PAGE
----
For mental health professionals, the dramatic increase in cases and in attention to the problem of sexual abuse has led to clinical specialization with child victim’s survivor of sexual abuse. The abused-focused therapy focused on the original abuse context as one of the key issues in treatment, relating this trauma to latter and current experiences and behavior. This perspective assumes that childhood abuse or neglect is relevant to a variety of child mental health problems and that therapeutic attention to this event will have a significant impact on current psychological functioning. (Briere, J. 1984). The effective therapeutic interventions for physical abusive and neglecting parents have also been developed by mental health professionals. Meanwhile, the crisis prevention institute (CPI) uses Nonviolent Crisis Intervention method. This program demonstrates how verbal de-escalation techniques of Nonviolent Crisis Intervention can be applied to young children. This Nonviolent Crisis Intervention program, was developed by the Crisis Prevention Institute (CPI), not only teaches staff to respond effectively to the warning signs that someone is beginning to lose control, but also addresses how staff can deal with their own stress, anxieties, and emotions when confronted with these challenging situations. CPI’s program is known worldwide for its innovative, holistic philosophy of providing Care, Welfare, Safety, and Security for staff and those in their care even during crisis moments. This program is now recognized by many as the international standard for violence prevention and intervention training.

              Until recently, there was a dearth of research on the characteristics and treatment needs of incest offenders. This is due, in part to the prevailing societal view that incest offenders were incapable of change, a view which held that sexual abuse was ingrained in the personality of the offender and efforts to change would prove futile. However, mental health professionals are with increasing frequency, viewing many offenders as capable of change.

On the other hand, Christian school varies widely in their conservatism. Some schools have a distinctly fundamentalist orientation, replete with strict dress codes, while others are more relaxed; In contrast, the small number of publishers producing the curricula for a cross section of schools gives them an underlying similarity.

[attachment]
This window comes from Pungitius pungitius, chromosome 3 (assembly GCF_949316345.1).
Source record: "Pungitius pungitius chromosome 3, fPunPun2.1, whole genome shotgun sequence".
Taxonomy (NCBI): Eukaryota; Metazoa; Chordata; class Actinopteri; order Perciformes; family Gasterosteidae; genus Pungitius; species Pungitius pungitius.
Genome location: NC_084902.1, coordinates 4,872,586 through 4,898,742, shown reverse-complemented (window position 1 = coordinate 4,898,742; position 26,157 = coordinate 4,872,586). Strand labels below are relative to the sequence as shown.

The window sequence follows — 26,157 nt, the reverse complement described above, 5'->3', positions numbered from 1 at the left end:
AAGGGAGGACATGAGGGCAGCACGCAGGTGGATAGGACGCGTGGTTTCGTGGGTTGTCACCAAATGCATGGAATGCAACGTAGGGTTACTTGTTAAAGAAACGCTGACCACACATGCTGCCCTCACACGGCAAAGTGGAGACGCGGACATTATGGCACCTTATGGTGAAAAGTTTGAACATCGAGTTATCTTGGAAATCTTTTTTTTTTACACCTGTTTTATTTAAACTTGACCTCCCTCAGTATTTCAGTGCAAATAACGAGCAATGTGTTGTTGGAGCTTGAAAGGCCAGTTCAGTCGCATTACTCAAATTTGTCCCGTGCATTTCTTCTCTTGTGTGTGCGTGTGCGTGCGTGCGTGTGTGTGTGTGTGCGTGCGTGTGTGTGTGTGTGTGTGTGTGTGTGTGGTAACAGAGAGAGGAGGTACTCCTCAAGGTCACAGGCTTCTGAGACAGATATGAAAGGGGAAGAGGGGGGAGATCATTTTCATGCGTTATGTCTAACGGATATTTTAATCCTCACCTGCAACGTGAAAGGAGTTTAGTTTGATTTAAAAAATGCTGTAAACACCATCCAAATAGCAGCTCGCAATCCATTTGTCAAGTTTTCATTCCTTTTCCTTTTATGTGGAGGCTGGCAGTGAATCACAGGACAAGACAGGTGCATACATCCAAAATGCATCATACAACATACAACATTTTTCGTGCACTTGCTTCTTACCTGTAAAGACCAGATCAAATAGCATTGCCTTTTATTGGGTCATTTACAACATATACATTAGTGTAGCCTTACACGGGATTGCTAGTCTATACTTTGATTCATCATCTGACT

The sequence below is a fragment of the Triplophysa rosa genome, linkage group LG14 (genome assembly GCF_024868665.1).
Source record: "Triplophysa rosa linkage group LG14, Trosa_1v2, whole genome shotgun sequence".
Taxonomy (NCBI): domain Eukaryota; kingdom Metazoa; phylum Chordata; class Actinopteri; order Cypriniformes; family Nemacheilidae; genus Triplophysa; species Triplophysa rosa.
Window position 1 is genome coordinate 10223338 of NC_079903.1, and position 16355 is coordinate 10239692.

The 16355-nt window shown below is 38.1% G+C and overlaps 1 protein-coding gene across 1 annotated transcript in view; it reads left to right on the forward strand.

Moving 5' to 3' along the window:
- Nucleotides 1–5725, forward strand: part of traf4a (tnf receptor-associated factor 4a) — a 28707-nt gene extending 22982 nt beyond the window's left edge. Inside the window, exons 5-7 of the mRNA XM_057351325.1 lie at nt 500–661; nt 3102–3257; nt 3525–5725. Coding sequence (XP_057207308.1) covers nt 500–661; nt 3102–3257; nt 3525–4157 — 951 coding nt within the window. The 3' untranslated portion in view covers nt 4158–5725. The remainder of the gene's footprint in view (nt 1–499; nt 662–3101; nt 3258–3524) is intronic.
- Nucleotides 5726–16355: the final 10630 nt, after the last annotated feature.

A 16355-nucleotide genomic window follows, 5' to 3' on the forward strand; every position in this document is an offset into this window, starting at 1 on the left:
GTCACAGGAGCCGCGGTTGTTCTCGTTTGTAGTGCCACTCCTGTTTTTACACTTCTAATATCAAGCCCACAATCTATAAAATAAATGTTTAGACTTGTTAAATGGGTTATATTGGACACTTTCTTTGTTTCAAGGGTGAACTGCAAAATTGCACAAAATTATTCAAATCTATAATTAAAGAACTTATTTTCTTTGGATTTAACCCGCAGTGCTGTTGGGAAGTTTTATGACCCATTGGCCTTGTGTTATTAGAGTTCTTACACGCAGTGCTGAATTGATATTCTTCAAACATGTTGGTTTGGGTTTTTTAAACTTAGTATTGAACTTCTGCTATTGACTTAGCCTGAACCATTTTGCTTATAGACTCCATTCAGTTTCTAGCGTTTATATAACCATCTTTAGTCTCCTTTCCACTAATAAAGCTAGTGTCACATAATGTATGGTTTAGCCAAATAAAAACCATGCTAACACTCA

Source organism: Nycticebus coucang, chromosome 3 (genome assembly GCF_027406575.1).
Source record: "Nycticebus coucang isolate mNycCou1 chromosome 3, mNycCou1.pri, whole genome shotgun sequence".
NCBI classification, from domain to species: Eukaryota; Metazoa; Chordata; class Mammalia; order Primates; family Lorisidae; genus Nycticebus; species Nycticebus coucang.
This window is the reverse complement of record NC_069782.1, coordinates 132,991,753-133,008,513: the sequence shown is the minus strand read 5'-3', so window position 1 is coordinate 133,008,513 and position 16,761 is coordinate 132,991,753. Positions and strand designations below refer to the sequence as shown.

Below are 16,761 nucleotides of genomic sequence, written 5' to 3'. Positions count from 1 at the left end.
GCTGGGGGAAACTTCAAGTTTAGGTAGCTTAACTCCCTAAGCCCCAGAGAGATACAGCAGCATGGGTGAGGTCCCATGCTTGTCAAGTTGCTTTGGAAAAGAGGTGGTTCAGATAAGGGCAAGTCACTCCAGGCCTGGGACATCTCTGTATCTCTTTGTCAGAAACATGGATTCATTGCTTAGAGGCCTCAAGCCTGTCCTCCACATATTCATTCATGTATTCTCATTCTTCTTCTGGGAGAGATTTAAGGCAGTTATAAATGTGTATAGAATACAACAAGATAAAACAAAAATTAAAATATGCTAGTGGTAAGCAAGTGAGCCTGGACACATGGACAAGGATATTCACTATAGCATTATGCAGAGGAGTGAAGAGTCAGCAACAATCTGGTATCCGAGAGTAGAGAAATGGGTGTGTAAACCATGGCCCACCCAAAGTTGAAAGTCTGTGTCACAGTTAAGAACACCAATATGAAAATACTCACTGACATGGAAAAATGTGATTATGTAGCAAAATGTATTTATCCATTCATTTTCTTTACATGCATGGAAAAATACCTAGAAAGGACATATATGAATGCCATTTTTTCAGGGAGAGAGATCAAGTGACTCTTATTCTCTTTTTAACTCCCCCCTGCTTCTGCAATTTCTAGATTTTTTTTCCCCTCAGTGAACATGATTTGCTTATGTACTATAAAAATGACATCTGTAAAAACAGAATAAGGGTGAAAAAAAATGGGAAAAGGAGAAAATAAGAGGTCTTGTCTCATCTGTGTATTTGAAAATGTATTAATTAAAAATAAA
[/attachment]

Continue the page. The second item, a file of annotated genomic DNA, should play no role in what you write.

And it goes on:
The discipline and corporal correction program of Christian school like Victory Christian School, this school is honored that you have asked their staff to assist you in training your children for Christian leadership. Their total program is designed to develop the spiritual and academic qualities that characterize your child. They appreciate your confidence in their program. To carry out your wishes for total character development, they believe it is necessary to follow Scriptural admonition to correct a child when his behavior is in violation of proper or reasonable rules and procedures. When warranted, corporal correction will be exercised under the following guidelines: First, the offense will be clearly discussed with your children; second, a reasonable number of firm strokes, not to exceed three, will be administered by a staff member of the same sex as your child, using a simple, flat paddle. Third, your child will not be physically restrained. (If he or she refuses to submit to paddling, you will be asked to come discuss the mater; and if it is believed to be in the best interest of the school, the child will be withdrawn from the school). (Victory Christian Academy Handbook)

The conduct of the Christian school, the Therapeutic Crisis Intervention (TCI) and Crisis Prevention Institute (CPI) has different goals, methods, and approaches.


Aguilera, D.C (1990) Crisis Intervention; Theory and Methodology, St. Louis, MO


Beck, A.T (1976) Cognitive Therapy and the Emotional Disorders, New York:

             International Universities Press p.318

Briere, J.(1984) The Long-Term Effects of Childhood Sexual Abuse; Defining a post-

              Sexual Abuse Syndrome, 3rd national conference of sexual victimization of

              Children, Washington, DC.

Fischer, (1978) Growing Old In America, Oxford University Press, New York

Goldenberg, H (1983) Contemporary Clinical Psychology (2nd ed) Pacific Grove, CA

          Brooks Cole

Kinney, J., Dittmar, K.(1995) Homebuilders; helping families help themselves, Lincoln:

              University of Nebraska Press.

Nagayama Hall, G.C.(1995)Sex Offender Recidivism Revisited: A meta-analysis of

             Recent treatment studies, Journal of consulting and Clinical Psychology, 63.

Robert, A. R (2000) Crisis Intervention Handbook: Assessment , Treatment, and

          Research Oxford New York, Oxford University Press

Victory Christian Academy Handbook, Victory Church, New Albany MS.